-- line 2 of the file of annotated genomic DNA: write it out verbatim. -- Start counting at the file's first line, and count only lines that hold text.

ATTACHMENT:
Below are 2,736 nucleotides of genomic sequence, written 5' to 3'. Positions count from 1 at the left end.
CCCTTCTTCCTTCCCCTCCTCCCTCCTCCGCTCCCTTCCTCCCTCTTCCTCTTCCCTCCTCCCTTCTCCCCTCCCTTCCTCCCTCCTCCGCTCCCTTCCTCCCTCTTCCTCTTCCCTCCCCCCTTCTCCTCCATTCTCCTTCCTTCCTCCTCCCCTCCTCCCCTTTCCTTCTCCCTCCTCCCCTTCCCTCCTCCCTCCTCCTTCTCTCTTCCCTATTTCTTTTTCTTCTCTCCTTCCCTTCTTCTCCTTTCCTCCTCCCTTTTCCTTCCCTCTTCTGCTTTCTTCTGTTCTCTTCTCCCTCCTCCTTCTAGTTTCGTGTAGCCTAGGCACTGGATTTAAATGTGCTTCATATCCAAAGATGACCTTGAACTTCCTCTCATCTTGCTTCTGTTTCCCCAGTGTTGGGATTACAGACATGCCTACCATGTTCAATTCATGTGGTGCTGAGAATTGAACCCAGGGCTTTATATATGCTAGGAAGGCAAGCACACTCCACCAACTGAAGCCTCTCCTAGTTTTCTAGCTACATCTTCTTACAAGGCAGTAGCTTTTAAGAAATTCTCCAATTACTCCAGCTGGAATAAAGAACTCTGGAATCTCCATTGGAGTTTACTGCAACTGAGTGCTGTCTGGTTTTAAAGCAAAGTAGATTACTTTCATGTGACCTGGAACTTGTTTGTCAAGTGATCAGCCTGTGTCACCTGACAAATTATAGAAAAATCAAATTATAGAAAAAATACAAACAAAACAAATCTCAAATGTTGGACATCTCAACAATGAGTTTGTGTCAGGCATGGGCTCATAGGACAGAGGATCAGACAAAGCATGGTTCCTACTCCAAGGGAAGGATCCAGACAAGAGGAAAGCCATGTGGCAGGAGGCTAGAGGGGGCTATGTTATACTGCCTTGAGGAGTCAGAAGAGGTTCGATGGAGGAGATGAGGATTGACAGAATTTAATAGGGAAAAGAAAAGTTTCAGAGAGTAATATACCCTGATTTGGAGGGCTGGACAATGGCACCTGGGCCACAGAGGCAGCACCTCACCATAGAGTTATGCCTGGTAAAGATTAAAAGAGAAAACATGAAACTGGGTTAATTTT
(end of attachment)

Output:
CCCTTCTTCCTTCCCCTCCTCCCTCCTCCGCTCCCTTCCTCCCTCTTCCTCTTCCCTCCTCCCTTCTCCCCTCCCTTCCTCCCTCCTCCGCTCCCTTCCTCCCTCTTCCTCTTCCCTCCCCCCTTCTCCTCCATTCTCCTTCCTTCCTCCTCCCCTCCTCCCCTTTCCTTCTCCCTCCTCCCCTTCCCTCCTCCCTCCTCCTTCTCTCTTCCCTATTTCTTTTTCTTCTCTCCTTCCCTTCTTCTCCTTTCCTCCTCCCTTTTCCTTCCCTCTTCTGCTTTCTTCTGTTCTCTTCTCCCTCCTCCTTCTAGTTTCGTGTAGCCTAGGCACTGGATTTAAATGTGCTTCATATCCAAAGATGACCTTGAACTTCCTCTCATCTTGCTTCTGTTTCCCCAGTGTTGGGATTACAGACATGCCTACCATGTTCAATTCATGTGGTGCTGAGAATTGAACCCAGGGCTTTATATATGCTAGGAAGGCAAGCACACTCCACCAACTGAAGCCTCTCCTAGTTTTCTAGCTACATCTTCTTACAAGGCAGTAGCTTTTAAGAAATTCTCCAATTACTCCAGCTGGAATAAAGAACTCTGGAATCTCCATTGGAGTTTACTGCAACTGAGTGCTGTCTGGTTTTAAAGCAAAGTAGATTACTTTCATGTGACCTGGAACTTGTTTGTCAAGTGATCAGCCTGTGTCACCTGACAAATTATAGAAAAATCAAATTATAGAAAAAATACAAACAAAACAAATCTCAAATGTTGGACATCTCAACAATGAGTTTGTGTCAGGCATGGGCTCATAGGACAGAGGATCAGACAAAGCATGGTTCCTACTCCAAGGGAAGGATCCAGACAAGAGGAAAGCCATGTGGCAGGAGGCTAGAGGGGGCTATGTTATACTGCCTTGAGGAGTCAGAAGAGGTTCGATGGAGGAGATGAGGATTGACAGAATTTAATAGGGAAAAGAAAAGTTTCAGAGAGTAATATACCCTGATTTGGAGGGCTGGACAATGGCACCTGGGCCACAGAGGCAGCACCTCACCATAGAGTTATGCCTGGTAAAGATTAAAAGAGAAAACATGAAACTGGGTTAATTTT